“Within 15 days – there were 2 weekends and the Christmas holiday – I was sitting in chemo and had my port put in,” she says.

She had 5 months of chemotherapy, had the first of her 3 surgeries a month after she finished, and was in remission within a year. As for making her life as normal as possible, despite all that was going on, she focused on staying strong in body and mind by exercising and positive thinking.

“I worked out and ran races throughout the entire thing,” Hauer says. “I had some effects, but I can’t even complain.”

 

2. “Can I work through my treatments?”

Some people may worry about juggling work and chemotherapy and wish for a break. Others may not have the leeway to take time off from work to deal with cancer. Still others feel work is a good diversion to take their mind off of cancer.

“What I need to understand are your personal circumstances,” says Hematologist/Oncologist Stephen Wallace, MD, with Regional Cancer Care Associates in Moorestown.

Knowing the answer to that helps Wallace support whatever decision his patients make. For those who continue working, he suggests they talk to their doctors about scheduling treatments with bad side effects on days they can take off.

“It’s not always possible, but if a patient or family member brings that to our attention, we try to help,” Wallace says. “We don’t always think about those things unless somebody actually nudges us.”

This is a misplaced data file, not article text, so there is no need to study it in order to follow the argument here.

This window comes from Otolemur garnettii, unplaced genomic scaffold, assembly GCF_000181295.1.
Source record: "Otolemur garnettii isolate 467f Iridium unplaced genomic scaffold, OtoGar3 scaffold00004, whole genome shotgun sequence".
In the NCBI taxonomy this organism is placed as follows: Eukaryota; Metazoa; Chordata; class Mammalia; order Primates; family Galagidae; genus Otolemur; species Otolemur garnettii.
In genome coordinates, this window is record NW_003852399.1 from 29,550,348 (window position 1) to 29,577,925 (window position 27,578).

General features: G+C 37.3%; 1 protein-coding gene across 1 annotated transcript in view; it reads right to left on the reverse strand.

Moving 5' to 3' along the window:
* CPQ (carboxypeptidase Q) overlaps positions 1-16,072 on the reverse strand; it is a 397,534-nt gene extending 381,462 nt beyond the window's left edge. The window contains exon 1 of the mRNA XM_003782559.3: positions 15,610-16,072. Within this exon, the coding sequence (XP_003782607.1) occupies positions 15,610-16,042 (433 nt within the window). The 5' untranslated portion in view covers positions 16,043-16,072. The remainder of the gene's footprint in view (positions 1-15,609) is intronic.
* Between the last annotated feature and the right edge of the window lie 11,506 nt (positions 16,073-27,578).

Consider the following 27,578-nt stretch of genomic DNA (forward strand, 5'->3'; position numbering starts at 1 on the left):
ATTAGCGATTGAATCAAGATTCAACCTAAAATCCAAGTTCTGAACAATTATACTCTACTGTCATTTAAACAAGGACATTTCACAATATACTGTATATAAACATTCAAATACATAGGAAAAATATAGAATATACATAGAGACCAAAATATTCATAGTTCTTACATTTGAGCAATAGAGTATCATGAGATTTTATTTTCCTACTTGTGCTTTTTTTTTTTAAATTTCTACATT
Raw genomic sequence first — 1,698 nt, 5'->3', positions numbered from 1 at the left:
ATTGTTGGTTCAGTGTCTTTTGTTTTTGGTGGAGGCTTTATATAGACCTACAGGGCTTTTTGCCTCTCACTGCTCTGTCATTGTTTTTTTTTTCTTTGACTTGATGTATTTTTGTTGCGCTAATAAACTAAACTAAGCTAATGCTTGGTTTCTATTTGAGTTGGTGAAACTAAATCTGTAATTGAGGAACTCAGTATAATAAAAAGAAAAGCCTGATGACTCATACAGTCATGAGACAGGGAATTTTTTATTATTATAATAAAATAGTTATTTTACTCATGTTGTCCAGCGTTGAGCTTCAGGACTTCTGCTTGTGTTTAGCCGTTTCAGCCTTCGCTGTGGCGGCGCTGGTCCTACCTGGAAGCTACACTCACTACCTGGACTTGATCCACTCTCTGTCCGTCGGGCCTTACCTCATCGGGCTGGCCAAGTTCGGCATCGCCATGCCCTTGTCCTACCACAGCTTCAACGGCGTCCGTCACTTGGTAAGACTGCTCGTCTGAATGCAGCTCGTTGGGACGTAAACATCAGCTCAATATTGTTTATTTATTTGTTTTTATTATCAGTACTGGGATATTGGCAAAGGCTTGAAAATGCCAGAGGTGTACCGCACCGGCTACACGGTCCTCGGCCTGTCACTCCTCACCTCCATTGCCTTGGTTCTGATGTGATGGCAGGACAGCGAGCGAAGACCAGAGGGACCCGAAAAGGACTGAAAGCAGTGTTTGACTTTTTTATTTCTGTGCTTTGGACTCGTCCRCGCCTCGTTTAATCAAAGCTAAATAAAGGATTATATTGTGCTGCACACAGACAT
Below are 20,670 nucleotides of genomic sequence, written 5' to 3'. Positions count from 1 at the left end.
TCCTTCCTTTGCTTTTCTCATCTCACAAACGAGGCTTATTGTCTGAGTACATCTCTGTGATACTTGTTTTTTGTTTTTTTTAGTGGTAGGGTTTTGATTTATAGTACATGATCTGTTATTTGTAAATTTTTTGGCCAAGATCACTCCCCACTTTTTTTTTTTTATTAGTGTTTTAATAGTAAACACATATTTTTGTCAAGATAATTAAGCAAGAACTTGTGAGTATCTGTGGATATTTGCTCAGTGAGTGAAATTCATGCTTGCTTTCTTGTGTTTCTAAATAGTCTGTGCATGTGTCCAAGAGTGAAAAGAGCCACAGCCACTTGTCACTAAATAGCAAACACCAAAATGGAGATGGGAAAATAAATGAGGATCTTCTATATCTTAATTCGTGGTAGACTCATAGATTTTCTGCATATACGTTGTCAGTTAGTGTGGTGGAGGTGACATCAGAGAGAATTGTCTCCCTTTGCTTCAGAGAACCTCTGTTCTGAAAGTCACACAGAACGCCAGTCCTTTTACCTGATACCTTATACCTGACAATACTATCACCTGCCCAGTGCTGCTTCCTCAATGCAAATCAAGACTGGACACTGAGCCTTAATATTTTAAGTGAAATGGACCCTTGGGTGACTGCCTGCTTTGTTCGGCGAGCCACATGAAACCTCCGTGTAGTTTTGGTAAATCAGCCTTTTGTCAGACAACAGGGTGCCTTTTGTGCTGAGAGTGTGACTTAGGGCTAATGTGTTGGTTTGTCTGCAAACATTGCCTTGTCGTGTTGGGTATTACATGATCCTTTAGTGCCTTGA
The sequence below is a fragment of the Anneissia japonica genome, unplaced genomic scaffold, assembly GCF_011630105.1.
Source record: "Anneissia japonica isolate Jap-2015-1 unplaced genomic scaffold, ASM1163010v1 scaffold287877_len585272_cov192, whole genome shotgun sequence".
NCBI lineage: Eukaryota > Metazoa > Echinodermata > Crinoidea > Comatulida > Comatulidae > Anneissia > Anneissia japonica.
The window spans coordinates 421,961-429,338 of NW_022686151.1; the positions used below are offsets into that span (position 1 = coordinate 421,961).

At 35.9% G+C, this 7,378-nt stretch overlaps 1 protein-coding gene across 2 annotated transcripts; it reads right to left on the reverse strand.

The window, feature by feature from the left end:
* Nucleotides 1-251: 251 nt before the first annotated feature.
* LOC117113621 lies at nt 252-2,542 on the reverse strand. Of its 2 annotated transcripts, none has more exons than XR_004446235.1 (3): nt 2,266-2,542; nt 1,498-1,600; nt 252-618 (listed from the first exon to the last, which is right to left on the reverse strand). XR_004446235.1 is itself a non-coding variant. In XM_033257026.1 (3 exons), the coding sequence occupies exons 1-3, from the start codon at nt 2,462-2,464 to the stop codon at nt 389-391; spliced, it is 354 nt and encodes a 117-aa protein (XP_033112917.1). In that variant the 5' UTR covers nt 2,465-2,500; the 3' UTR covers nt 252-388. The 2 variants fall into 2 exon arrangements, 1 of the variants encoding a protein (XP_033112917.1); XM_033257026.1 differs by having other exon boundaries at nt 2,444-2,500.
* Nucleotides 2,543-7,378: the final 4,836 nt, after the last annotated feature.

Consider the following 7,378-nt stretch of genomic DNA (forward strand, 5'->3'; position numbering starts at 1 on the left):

3. “Can I still have a baby one day?”

Some people find out they have cancer much younger than is typical. Because of their age, it’s likely they’ve yet to marry or have children. So in addition to the diagnosis, they must cope with also learning their cancer treatments may cause infertility.

“Often, I discuss fertility with, say, women with breast cancer at a young age or women and men who develop leukemia or lymphoma at a young age, men that develop testicular cancer at a young age, women with cervical cancer at a young age,” says Erev Tubb, MD, medical director of the Inspira Medical Center Mullica Hill Cancer Program.

Tubb says that younger patients may not be thinking that far into the future when they’re focusing on cancer treatments. He says he explains sperm banking or egg harvesting to make sure they’re aware of their options and take whatever steps necessary.